From the Blog

Aug
04

The verdict on automated sentencing?

Posted by Jake DiMare on August 4th, 2014 at 10:28 am

I’ve been following and doing my best to join the conversation taking place at Simple Justice, by Scott Greenfield for about a year. Yesterday my wife had to do her best to contain my ego when one of my comments from last week broke the post barrier and became the topic of conversation. For those of you wondering why this is exciting, please understand: Though SJ is a public blog with an open commenting policy, it doesn’t take someone very long to figure out that Scott doesn’t suffer fools, and his bar for the foolish is pretty low.

But I digress. Last week Scott wrote a piece about confusion around sentencing guidelines. This story, and the ensuing conversation involving real judges, is further evidence of what a growing segment of the America public is slowly beginning to understand: If fairness and objectivity are important metrics by which we measure our legal system, our legal system is not doing so well. But Tron Carter has known this for years.

The specific problem being discussed now is variation in sentencing caused by ignorance, subjectivity, or both. My solution? Automate it (of course). With sufficient investment a  computer with 1/10th the horsepower used to game the stock market would remove all the subjectivity and lack of data from the equation. The difficult part would be creating an algorithm which can handle all the mitigating factors on either side of the argument but the underlying technology already exists. This is largely a configuration problem.

However, Simple Justice is not in favor of computers handling sentencing. That’s fair, though I don’t feel as though Scott’s made a compelling argument as to why. So far I’m seeing a lot of ‘technology bad, people good’, which is frustrating because I happen to know Scott’s not a Luddite, and he certainly does not believe people are infallible. However, he does get to a couple of points down at the bottom of the post which add up to this:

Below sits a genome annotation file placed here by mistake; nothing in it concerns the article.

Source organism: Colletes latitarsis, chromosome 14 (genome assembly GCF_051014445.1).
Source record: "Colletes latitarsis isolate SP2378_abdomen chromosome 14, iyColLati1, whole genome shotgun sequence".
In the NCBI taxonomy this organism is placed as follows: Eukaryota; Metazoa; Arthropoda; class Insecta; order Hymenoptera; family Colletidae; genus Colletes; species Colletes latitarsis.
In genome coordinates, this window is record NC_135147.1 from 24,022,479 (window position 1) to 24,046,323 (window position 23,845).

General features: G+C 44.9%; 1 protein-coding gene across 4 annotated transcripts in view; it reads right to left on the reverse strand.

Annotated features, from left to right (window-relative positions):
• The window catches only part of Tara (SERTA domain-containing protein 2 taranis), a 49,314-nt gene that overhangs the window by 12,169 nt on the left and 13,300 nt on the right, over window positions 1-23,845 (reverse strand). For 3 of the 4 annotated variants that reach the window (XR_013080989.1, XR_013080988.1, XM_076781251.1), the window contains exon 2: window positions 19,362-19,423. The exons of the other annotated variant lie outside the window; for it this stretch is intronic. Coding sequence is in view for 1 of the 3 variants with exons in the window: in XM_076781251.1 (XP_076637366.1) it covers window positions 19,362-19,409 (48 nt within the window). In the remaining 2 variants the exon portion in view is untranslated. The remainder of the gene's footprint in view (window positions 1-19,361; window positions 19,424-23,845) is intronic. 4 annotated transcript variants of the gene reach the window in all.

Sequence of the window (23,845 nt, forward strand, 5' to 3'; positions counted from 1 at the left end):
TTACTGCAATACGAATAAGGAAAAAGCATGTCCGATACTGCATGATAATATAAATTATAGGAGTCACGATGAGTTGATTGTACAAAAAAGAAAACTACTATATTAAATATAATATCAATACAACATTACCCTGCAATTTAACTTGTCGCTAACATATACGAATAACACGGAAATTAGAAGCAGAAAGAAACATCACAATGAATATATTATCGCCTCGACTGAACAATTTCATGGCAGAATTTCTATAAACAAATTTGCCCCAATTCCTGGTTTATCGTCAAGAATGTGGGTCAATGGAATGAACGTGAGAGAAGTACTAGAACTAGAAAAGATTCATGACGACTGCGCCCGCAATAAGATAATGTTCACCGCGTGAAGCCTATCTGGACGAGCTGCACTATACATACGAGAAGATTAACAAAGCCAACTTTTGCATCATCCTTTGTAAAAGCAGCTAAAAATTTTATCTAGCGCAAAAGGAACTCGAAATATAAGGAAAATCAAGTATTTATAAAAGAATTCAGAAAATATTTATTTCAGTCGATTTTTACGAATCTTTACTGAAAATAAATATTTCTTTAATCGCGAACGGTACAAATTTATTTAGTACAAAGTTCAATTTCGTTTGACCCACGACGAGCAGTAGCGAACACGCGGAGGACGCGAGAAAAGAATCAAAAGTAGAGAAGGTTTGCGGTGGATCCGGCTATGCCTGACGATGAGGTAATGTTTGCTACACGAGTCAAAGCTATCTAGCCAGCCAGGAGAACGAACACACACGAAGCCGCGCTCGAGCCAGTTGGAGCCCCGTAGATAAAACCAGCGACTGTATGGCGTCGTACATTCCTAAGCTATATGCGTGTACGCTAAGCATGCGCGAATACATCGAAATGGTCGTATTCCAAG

1. GIGO – Who decides how this thing is programmed? – Fair enough…But certainly this the heart of democratic process. Who decides how the system is programmed in meat-space? People. That’s not going to change whether a judge or a sentence-o-matic 1000 handles the sentencing. It’s just that the sentence-o-matic 1000 will REMOVE the lack of objective data and bias.
  2. We (criminal defense lawyers) need subjectivity in sentencing because every guilty defendant is a special snowflake and we need the ability to argue for leniency. Oh, now I get it, subjectivity is a feature, not a bug.

It’s at this point another commentor leaves, what I think, is the most important question:

Why is consistency the goal? If judges are supposed to weigh that which cannot be measured, disparities in outcomes are to be expected.

A sentence-o-matic 1000 containing nothing more than a suitably tuned random number generator might pass the judicial equivalent of the Turing test: An observer could not discern whether the sentence came from a judge or the machine.

Since that approach is unlikely to please most people, perhaps the real requirement is not consistency, but that judges compose a plausible story about how they choose each sentence.

Scott responds:

Consistency is not a goal in itself, but a proxy to show that sentencing is not a product of judicial whims. If the same defendant, under the same circumstances, was sentenced by ten different judges, the sentence should (within I suppose some reasonable parameters) be the same. If not, then sentencing would be arbitrary, and that would undermine the integrity of the process.

Since one defendant can’t be sentenced by ten judges, the system instead looks to ten defendant, using criteria that the government believes makes them comparable, to see if the sentences are consistent, to validate the methodology of sentencing.

To which I say: Great! Because technology could monitor this as well. Or perhaps that already exists?

 

 

 

Related Posts Plugin for WordPress, Blogger...
  1.  

    |